# C[omp]ute

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Always interested in offers/projects/new ideas. Eclectic experience in fields like: numerical computing; Python web; Java enterprise; functional languages; GPGPU; SQL databases; etc. Based in Santiago, Chile; telecommute worldwide. CV; email.

© 2006-2013 Andrew Cooke (site) / post authors (content).

## Obrist/Abramovic/Chaitin interview

From: Manuel Johannes Simoni <csae4529@...>

Date: Tue, 16 Dec 2003 21:53:12 +0100

(This is not computing related, but about bridging the grap between
science and art, and about the interesting points of views of two
extraordinary people, a scientist and an artist.)

Obrist/Abramovic/Chaitin interview, Kitakyushu, Japan, July 2001

This conversation between curator Hans-Ulrich Obrist, performance artist
Marina Abramovic and mathematician Gregory Chaitin is on pp. 29-44 of a
in 2003.

http://www.cs.auckland.ac.nz/CDMTCS/chaitin/abramovic.html

MA: I was arguing with a scientist that they're always observing but they
don't make observations of themselves. I wanted the observation to be central
in you first, so you are the first one to be observed and to be changed and
transformed. So that was the next step that I made---the public body, the
public as performer. So this was really important to shifting the rules of the
game. The problems of serving art are in there somewhere. So the public became
the art, together with the object. There was another moment, in the
early '70s, when we had a very small number of public, say 10 or 15 people. It
was very underground; performance was not accepted and so on, and we just made
our performances. At one point I ended up in a very large exhibition---
documenta 6---for which, together with Ulay, I performed a piece called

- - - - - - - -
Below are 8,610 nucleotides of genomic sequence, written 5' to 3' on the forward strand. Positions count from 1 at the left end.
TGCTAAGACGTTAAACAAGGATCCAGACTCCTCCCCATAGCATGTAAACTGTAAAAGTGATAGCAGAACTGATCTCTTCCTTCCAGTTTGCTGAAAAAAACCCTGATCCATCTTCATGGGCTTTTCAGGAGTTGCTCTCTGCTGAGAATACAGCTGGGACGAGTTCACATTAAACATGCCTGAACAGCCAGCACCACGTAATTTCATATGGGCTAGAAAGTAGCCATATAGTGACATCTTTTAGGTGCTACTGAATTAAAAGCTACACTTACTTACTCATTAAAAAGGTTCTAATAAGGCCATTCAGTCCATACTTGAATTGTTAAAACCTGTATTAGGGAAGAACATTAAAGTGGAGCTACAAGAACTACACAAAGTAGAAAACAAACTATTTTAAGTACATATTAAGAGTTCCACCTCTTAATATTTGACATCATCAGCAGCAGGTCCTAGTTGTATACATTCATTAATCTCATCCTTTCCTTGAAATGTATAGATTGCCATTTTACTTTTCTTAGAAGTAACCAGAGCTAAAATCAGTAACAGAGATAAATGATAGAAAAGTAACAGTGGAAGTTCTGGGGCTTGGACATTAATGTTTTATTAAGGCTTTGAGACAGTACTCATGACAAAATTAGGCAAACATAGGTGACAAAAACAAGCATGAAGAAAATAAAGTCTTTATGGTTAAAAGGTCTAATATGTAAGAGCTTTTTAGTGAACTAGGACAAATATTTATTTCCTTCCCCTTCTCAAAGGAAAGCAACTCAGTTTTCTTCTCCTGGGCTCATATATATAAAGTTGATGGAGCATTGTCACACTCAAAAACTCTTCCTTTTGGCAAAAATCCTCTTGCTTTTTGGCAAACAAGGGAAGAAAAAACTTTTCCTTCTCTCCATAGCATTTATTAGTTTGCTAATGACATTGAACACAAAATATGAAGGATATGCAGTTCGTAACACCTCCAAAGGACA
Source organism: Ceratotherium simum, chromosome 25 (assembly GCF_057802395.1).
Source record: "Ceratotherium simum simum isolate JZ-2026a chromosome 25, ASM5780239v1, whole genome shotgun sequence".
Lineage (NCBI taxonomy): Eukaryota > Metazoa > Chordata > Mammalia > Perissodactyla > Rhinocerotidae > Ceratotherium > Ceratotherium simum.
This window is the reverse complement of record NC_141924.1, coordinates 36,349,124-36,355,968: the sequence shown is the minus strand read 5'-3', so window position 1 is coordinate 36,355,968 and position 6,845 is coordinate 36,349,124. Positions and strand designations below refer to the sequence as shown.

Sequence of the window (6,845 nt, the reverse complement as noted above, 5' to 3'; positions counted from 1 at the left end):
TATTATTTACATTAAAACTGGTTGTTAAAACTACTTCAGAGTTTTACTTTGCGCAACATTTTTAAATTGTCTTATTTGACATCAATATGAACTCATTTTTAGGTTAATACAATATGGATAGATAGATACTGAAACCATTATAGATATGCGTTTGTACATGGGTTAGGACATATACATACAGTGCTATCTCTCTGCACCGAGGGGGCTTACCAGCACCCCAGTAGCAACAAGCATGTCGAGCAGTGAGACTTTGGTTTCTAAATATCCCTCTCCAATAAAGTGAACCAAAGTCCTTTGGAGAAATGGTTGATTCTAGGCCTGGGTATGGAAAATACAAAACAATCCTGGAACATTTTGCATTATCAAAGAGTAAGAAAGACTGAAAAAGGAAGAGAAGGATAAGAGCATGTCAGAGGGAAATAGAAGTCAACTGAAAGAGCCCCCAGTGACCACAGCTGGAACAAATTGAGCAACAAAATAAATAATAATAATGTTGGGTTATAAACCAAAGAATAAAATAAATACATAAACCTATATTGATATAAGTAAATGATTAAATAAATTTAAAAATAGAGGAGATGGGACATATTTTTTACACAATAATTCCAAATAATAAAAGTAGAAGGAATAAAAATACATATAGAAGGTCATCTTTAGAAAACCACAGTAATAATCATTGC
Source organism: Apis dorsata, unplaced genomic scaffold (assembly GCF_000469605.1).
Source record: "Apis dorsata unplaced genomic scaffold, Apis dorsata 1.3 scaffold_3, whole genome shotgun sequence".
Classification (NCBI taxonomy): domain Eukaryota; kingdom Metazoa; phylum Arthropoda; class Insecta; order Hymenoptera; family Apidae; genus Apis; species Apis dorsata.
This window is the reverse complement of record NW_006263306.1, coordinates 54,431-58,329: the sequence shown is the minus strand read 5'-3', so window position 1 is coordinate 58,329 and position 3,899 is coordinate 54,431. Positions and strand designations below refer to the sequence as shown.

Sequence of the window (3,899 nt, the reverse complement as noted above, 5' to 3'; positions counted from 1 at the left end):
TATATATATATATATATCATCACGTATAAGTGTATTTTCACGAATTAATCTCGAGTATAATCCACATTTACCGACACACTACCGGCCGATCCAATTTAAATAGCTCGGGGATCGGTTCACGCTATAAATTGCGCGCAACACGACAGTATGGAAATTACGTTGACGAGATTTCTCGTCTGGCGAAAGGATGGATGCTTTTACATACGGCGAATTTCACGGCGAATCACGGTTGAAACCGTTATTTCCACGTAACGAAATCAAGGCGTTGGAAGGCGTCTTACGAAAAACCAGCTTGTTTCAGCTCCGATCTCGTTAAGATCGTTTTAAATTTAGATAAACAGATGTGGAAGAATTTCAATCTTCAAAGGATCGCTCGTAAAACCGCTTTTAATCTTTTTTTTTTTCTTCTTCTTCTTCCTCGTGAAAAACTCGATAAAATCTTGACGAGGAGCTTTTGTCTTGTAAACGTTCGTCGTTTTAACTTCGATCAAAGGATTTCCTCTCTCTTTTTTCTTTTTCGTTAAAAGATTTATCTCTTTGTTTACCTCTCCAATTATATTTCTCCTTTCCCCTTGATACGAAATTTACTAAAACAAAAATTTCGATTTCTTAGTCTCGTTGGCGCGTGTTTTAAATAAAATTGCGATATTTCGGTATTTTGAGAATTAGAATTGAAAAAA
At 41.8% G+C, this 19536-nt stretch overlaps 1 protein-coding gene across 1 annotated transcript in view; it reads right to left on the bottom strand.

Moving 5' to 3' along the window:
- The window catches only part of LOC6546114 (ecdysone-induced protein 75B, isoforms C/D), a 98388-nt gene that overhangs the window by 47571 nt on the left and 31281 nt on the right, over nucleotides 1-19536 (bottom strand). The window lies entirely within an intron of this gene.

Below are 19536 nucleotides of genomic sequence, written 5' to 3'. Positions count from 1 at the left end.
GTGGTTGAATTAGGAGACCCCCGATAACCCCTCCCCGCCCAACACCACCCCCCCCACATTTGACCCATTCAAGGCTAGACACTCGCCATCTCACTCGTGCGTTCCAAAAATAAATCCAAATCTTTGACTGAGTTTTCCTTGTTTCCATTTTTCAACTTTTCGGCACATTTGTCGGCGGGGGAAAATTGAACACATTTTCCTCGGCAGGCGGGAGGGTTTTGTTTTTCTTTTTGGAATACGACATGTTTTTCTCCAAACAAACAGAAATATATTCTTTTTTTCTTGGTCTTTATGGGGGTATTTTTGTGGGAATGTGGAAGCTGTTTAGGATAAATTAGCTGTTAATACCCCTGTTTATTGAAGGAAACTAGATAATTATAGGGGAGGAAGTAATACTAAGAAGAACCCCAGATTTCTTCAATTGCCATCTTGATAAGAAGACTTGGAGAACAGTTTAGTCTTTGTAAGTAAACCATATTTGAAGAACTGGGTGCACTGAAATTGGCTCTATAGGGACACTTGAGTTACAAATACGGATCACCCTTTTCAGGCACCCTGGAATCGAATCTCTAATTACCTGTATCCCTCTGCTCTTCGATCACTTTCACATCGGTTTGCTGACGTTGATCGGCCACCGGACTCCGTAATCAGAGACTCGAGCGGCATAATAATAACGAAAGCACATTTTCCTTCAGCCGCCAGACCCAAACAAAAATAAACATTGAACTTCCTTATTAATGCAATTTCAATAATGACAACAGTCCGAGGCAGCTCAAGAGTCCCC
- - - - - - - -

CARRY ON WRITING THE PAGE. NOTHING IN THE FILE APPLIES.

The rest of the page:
Expansion in Space, and it ended with 1500 people present, for the first time
in my life. That was the first time that I understood the power and the energy
of the public and how, as a performer, you can take this energy, transform it,
and give it back to them. This was the first time that I understood what it
means, what an energy dialogue is, and how the energy in the performance
works.

GC: You know that mathematical research is all energy. You have to throw
yourself at the problem. It's like you're running up a mountain. You're not
just going up, you're running up. And you've got to make it to the top of the
mountain, and it's a tremendous burst of energy and concentration. So when you
say the word energy,'' you know, that's a key word for me.

HUO: Can you give me one or two examples of such situations, where you are
running up mountains?''

GC: In my research? It's so completely emotional to solve a mathematical
problem. You have to really want to solve it. It's like adrenaline, it's like
energizing yourself. I want to smash against the problem. I'm going to run and
throw myself against the wall. I'm going to smash through the wall. I think of
it as a wall, you know, my lack of understanding. And you want to just smash
right through it. It's just a question of energy, it's energy. That's the key
word; otherwise you can't do research.

MA: There is a text in my last book called Towards the Pure Energy'' (Marina
Abramovic: Public Body, 2001) and that's really what it's all about. And
that's the kind of special state where you really want to be. You have to
question everything to transform it to the same state.

Apropos: the video of the talk from the last Chaitin message is online at
http://tinyurl.com/zizx

Manuel